Skin conditions can have a number of causes and can range from mild to severe. Eczema, sometimes referred to as atopic dermatitis, is s common cause of skin lesions. Due to the durational requirement for disability benefits, a condition must have lasted or can be expected…
Joint, Bone, and Muscle Problems
We often speak to people who are suffering from widespread chronic pain due to a combination of problems that affect their joints, bones and muscles. A common situation is when a person suffers from back arthritis but also widespread muscular pain that might be diagnosed as myofascial pain. Sometimes people hurt all over and the x-rays or MRIs do not show a clear cause of the pain. When we speak to doctor about these types of cases, the doctors often describe this as musculoskeletal problems. Musculoskeletal can be the basis for disability benefits. However, it is difficult to prove how much you hurt. You usually need to have the strong support of an orthopedist in order to help prove your musculoskeletal problems are severe enough to be considered disabling.
For people under 50, we would need to be able to prove that your musculoskeletal problems would prevent you from being able to do sedentary work on an 8 hour a day, 40 hour a week basis. Only in severe cases of musculoskeletal problems would that be the case. For instance, if an orthopedic surgeon who treats you and your other doctors are willing to state that your musculoskeletal pain would be so severe that would need to change positions between sitting and standing/walking more frequently than once every 30 minutes and you would need rest away from the work station for significantly more time than is usually allowed, then you could be considered disabled.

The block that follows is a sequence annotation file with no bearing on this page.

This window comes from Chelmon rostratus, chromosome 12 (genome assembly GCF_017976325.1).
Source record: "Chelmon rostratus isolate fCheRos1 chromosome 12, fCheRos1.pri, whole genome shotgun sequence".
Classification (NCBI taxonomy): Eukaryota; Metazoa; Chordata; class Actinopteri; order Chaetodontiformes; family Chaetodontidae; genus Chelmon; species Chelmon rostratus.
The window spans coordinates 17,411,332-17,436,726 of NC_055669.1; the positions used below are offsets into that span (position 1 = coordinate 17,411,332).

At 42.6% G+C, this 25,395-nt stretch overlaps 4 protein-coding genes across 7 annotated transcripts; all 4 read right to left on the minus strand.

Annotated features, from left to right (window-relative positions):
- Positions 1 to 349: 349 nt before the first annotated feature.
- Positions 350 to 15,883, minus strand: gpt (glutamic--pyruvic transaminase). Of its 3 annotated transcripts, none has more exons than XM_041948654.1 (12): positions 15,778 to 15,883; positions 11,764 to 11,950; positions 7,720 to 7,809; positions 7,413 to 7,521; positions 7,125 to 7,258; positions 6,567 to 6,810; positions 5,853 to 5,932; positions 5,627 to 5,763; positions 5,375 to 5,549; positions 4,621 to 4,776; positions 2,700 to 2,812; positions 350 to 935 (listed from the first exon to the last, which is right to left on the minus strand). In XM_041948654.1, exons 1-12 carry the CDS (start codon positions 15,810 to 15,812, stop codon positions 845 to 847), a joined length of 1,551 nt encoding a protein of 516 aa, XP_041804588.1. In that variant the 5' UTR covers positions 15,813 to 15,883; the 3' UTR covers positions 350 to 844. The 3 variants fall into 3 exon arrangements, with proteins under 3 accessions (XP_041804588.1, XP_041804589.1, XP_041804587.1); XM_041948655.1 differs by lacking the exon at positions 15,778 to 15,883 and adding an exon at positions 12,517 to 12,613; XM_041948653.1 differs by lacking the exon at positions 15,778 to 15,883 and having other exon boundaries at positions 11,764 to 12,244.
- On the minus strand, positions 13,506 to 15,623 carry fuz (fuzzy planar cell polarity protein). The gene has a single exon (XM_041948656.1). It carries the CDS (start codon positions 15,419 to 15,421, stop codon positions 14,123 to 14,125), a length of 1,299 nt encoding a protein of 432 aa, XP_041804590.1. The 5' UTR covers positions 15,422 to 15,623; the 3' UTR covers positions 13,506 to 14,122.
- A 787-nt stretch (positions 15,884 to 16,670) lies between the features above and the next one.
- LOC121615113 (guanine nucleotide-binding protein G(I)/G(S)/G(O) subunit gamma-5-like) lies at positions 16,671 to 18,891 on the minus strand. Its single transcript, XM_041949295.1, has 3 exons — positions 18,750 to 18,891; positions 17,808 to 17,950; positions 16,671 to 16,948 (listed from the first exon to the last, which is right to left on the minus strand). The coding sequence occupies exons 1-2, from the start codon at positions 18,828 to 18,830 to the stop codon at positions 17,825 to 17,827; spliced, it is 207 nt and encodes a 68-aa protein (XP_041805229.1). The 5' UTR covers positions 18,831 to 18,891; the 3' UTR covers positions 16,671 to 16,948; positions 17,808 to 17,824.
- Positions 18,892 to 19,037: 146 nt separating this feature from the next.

However, if you are over 50 the rules make is easier for you to be considered disabled on the basis of your musculoskeletal problems. If your doctors are willing to state that you would be limited to no more than sedentary work, then you could be considered disabled depending on your work background. Sedentary work is defined as being able to stand or walk in combination no more than 2 hours total out of an 8 hour work day and lift no more than 10 lbs. occasionally and nothing more than light things such as papers or files frequently.
If you are over 55 then all we need to show is that you are limited to no more than light work depending on your work background. Light work is defined as being able to stand or walk no more than 6 hours total out of an 8 hour work day and lift no more than 10 lbs frequently and no more than 20 lbs. occasionally. Therefore, your musculoskeletal problems do not need to be quite as bad for you to still have a shot at being considered disabled if you are over 55.